5. Two to three baking sheets or trays for making delicious cookies or biscuits.  I find the 14” (35cm) ones are perfect.  They need to be heavy, flat and rigid.  Oh, and make sure they fit in your oven!
  6. Deep round loose-bottomed 6” (15cm) cake tin.  I use this for making a small Christmas cake.
  7. Square loose-bottomed 7” (18cm) cake tin.  If I’m making a larger Christmas cake – this is my favourite tin to use.
  8. Spring-form 9″ (23cm) round cake tin.  This is great for making cheesecakes, as the metal release clip makes it super easy to remove the contents, with minimal risk of damaging it on the way out.
  9. Silicone baking sheet.  I use this when making biscuits or to roll out my pastry on.  I even use it for chocolate and sugar work and any burnt bits are easily removed.
  10. Silicone 6-hole muffin tin.  I don’t actually use these for making muffins, but for making giant, puffy Yorkshire puddings.  Maybe I’ll try muffins in them one day.
  11. Various shaped silicone cup cases:  rounds, rectangles and hearts etc.  My mood on the day determines which one I use!
  12. Selection of cookie cutters, including numbers, letters, hearts, 6 circular ones ranging from 2” to 4” that have a fluted side and a smooth one (I used the smallest one to make the Jam & Custard Cream Buttons), animals, gingerbread men, characters from fairy tales and Christmas themed ones.  I’m trying to replace my metal ones with plastic ones, as the metal ones are starting to rust.  Nowadays there is every imaginable shape available.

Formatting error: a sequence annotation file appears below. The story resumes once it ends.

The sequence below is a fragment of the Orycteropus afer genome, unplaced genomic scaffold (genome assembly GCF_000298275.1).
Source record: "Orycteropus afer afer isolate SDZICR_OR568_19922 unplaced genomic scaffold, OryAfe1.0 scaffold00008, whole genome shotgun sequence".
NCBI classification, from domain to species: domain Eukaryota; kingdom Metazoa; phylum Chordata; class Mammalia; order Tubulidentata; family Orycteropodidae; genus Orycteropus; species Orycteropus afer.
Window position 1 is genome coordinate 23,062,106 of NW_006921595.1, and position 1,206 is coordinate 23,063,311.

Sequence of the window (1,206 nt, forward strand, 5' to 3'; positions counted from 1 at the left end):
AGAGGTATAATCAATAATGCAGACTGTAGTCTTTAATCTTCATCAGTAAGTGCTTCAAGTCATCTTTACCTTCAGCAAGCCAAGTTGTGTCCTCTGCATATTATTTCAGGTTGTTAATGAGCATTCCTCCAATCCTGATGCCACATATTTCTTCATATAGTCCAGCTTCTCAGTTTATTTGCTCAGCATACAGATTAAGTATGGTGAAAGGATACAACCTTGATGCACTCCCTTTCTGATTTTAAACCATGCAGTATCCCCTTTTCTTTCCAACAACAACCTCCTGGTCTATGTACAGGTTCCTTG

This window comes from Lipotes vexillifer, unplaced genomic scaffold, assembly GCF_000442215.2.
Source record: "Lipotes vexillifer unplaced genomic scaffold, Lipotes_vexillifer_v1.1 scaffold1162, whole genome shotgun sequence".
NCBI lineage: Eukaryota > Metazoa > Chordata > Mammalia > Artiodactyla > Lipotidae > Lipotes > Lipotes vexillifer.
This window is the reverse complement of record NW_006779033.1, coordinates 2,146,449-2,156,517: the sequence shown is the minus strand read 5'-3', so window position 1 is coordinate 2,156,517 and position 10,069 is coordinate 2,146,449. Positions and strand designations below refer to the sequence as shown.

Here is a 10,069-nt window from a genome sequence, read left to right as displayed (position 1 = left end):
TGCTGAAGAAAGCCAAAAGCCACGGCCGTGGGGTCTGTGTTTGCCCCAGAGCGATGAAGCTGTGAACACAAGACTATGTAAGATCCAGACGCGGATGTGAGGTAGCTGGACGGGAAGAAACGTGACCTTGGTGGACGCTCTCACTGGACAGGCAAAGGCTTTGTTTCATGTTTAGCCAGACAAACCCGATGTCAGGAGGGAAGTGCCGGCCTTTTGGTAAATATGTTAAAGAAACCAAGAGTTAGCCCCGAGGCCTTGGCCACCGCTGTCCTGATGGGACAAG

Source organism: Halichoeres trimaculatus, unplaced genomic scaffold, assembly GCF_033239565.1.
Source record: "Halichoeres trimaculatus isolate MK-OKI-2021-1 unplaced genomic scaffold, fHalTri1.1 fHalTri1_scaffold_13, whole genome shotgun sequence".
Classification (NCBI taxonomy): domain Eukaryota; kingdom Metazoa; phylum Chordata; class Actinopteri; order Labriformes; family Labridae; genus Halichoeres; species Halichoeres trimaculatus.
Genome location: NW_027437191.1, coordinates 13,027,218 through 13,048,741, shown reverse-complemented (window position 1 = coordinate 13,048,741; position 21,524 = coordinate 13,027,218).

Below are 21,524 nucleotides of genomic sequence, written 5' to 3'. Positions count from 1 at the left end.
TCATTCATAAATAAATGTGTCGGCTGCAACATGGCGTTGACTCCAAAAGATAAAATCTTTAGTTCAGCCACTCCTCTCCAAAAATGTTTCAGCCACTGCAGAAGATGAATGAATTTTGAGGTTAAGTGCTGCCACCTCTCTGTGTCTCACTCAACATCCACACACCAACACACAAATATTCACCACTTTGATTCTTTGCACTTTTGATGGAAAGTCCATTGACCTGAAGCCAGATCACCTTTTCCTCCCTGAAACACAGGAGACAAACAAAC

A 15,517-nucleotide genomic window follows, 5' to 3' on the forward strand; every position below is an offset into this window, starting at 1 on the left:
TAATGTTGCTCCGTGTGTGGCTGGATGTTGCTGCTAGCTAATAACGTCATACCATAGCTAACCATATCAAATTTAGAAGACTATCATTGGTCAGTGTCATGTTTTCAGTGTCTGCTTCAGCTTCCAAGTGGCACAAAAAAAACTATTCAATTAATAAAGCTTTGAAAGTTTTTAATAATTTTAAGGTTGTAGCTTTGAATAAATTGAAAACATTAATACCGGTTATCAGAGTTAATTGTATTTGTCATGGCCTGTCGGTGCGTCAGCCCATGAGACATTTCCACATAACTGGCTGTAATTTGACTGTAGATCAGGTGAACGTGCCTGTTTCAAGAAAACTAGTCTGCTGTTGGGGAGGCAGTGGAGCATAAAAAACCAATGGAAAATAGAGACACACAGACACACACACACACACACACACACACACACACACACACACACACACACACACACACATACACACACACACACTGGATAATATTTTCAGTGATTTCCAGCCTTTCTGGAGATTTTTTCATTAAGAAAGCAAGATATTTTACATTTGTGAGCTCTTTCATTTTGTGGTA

13. 3½” x 1½” round cooking rings, which I use to make homemade crumpets, but they can also be used to make potato rosti, creating a perfect circle for presentation, or the larger size can be used to create a tower for a real wow factor!
  14. The last one in my cupboard for bakeware are my mini pudding moulds, which I use to make delicious (even if I say so myself!) hot chocolate fondants.  I have the 3” x 2” ones, which are the perfect size for individual puds!
  1. Thermometer.  I’ve recently been trying to make toffee, fudge and sweets – largely inspired by my Heston Blumenthal at Home book.  A thermometer is by no means a necessity, nor a showstopper if you want to make home-made candy.   However, I didn’t trust myself to use the “soft-ball” method, so decided to invest in a good thermometer and I’m super pleased I did!  Next on my list to try are marshmallows.
  2. It’s only recently that I’ve had a proper cake tester – previously using anything long and spiky available (normally the cheese fondue dipper or a chop stick!).  However, my gorgeous godson, Maxi, gave me this for Christmas, so now I have a proper utensil for quickly checking if my cakes are fully cooked.
  3. Rolling pin.  My version of this is probably controversial amongst the bakers out there, who advocate a wooden one without handles is best.  Why controversial?  Well, I have a stainless steel one, where you can add water to “the belly” of the rolling pin, which reduces the surface temperature, and helps to eliminate sticking.  A must-have tool for any baker living in a hot country!